Number of People in U.S. with Hearing Loss Expected to Nearly Double in Coming Decades

EMBARGOED FOR RELEASE: 11 A.M. (ET), THURSDAY, MARCH 2, 2017

Media Advisory: To contact Adele M. Goman, Ph.D., email Vanessa McMains at vmcmain1@jhmi.edu.

To place an electronic embedded link to this study in your story Link will be live at the embargo time: http://jamanetwork.com/journals/jamaotolaryngology/fullarticle/10.1001/jamaoto.2016.4642

JAMA Otolaryngology-Head & Neck Surgery

In a study published online by JAMA Otolaryngology-Head & Neck Surgery, Adele M. Goman, Ph.D., of Johns Hopkins University, Baltimore, Md., and colleagues used U.S. population projection estimates with current prevalence estimates of hearing loss to estimate the number of adults expected to have a hearing loss through 2060.

Hearing loss is a major public health issue independently associated with higher health care costs, accelerated cognitive decline, and poorer physical functioning. More than two-thirds of adults 70 years or older in the United States have clinically meaningful hearing loss. With an aging society, the number of persons with hearing loss will grow, increasing the demand for audiologic health care services. The proportion of adults 20 years or older in the United States with hearing loss has been previously estimated using data from the National Health and Nutrition Examination Survey. These estimates were applied to 10-year population estimates from 2020 through 2060.

The researchers found that the number of adults in the United States 20 years or older with hearing loss is expected to gradually increase from 44 million in 2020 (15 percent of adults) to 74 million by 2060 (23 percent of adults). This increase is greatest among older adults. In 2020, 55 percent of all adults with hearing loss will be 70 years or older; in 2060, that statistic will be 67 percent. The number of adults with moderate or greater hearing loss will gradually increase during the next 43 years.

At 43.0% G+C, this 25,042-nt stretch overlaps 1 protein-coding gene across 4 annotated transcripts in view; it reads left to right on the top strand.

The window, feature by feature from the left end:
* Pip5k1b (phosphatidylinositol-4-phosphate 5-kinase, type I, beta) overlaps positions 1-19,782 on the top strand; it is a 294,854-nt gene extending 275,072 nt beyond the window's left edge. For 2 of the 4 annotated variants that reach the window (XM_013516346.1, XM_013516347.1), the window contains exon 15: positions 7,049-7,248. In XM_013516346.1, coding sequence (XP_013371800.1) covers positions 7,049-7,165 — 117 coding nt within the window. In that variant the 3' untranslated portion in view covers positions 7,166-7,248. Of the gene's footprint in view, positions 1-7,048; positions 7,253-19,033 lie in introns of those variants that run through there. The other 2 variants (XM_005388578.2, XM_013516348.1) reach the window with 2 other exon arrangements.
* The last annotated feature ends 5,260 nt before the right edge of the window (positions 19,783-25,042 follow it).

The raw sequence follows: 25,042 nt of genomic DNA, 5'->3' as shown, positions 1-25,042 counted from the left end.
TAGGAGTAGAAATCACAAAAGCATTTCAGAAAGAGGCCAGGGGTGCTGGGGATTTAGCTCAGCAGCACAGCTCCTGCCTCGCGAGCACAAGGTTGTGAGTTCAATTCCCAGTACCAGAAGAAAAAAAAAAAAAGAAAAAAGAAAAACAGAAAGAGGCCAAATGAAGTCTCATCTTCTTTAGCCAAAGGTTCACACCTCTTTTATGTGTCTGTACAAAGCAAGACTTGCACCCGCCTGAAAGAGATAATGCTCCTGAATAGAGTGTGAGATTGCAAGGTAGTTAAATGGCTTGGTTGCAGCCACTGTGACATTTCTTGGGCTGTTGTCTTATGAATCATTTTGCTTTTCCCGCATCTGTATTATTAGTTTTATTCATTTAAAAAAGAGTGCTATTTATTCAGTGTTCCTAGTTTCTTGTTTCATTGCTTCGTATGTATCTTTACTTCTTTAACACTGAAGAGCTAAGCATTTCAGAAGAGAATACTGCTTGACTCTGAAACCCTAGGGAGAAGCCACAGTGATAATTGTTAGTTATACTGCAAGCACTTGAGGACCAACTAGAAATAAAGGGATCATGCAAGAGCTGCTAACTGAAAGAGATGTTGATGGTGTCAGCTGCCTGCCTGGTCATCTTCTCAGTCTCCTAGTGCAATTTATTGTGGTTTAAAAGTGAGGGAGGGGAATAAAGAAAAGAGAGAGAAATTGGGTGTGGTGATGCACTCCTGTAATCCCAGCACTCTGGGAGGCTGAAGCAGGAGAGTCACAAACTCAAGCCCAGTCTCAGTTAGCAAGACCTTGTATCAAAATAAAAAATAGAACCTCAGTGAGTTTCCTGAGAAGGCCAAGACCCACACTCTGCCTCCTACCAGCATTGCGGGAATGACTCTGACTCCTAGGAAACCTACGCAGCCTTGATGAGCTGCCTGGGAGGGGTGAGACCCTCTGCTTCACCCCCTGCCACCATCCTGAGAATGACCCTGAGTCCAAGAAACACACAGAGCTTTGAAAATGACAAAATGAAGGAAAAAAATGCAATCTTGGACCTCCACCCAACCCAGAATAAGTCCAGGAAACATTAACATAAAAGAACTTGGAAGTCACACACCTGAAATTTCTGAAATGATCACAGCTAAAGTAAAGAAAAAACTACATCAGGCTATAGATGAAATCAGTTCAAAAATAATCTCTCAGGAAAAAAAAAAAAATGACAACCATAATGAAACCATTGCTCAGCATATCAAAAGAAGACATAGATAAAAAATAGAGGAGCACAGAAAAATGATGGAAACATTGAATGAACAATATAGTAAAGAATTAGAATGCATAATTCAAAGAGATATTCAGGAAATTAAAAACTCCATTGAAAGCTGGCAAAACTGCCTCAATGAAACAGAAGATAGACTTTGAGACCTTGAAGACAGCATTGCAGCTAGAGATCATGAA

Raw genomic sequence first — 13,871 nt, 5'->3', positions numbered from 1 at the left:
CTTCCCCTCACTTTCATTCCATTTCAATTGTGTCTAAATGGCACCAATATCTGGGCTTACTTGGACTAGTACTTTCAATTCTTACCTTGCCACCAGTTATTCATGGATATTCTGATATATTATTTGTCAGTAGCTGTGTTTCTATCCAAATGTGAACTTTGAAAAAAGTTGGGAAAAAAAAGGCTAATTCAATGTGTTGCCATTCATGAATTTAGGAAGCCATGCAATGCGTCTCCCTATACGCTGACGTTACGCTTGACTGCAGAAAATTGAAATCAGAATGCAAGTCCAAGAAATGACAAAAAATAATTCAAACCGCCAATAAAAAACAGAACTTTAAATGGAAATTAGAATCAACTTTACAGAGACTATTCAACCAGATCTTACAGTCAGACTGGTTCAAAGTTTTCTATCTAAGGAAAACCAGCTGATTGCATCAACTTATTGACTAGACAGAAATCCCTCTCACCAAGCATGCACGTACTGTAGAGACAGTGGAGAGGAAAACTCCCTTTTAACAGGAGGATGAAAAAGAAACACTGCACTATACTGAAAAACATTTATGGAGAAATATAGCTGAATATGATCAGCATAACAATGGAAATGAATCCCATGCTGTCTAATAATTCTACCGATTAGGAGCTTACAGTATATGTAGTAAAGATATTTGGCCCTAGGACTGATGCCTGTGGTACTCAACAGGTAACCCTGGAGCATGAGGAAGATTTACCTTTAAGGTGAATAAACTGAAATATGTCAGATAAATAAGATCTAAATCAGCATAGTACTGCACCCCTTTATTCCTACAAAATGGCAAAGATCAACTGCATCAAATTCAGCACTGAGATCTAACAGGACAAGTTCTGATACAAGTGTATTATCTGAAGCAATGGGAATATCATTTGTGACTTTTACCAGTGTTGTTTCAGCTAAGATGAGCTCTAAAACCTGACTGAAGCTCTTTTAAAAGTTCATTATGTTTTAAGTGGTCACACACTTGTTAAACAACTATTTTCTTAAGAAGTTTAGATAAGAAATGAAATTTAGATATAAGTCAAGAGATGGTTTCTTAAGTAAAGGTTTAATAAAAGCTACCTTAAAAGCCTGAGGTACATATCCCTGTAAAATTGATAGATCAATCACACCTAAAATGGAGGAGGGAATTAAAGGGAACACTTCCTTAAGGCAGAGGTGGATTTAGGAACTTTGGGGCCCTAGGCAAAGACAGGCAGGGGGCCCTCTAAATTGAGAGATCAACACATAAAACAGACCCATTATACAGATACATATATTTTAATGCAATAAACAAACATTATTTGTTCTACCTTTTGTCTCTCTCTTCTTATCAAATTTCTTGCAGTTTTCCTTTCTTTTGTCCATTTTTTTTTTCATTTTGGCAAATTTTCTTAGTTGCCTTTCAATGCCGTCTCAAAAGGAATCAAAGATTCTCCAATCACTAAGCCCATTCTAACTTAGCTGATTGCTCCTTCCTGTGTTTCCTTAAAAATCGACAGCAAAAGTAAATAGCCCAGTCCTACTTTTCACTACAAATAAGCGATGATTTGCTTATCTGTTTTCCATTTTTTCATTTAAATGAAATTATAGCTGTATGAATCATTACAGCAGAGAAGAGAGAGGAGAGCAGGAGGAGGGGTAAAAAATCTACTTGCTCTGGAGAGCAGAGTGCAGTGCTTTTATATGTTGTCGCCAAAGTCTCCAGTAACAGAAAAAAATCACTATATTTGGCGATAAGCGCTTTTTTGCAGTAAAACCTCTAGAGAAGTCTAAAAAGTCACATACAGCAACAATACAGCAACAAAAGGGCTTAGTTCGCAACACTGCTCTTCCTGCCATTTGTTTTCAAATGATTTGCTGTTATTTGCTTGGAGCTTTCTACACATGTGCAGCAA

“These projections can inform policy makers and public health researchers in planning appropriately for the future audiologic hearing health care needs of society,” the authors write.

“Given the projected increase in the number of people with hearing loss that may strain future resources, greater attention to primary (reducing incidence of hearing loss), secondary (reducing progression of hearing loss), and tertiary (treating hearing loss to reduce functional sequelae) prevention strategies is needed to address this major public health issue.”

(JAMA Otolaryngol Head Neck Surg. Published online March 2, 2017. doi:10.1001/jamaoto.2016.4642. The study is available pre-embargo at the For The Media website.)

Editor’s Note: This study was supported by grants from the National Institutes of Health and by the Eleanor Schwartz Charitable Foundation. Please see the article for additional information, including other authors, author contributions and affiliations, financial disclosures, etc.

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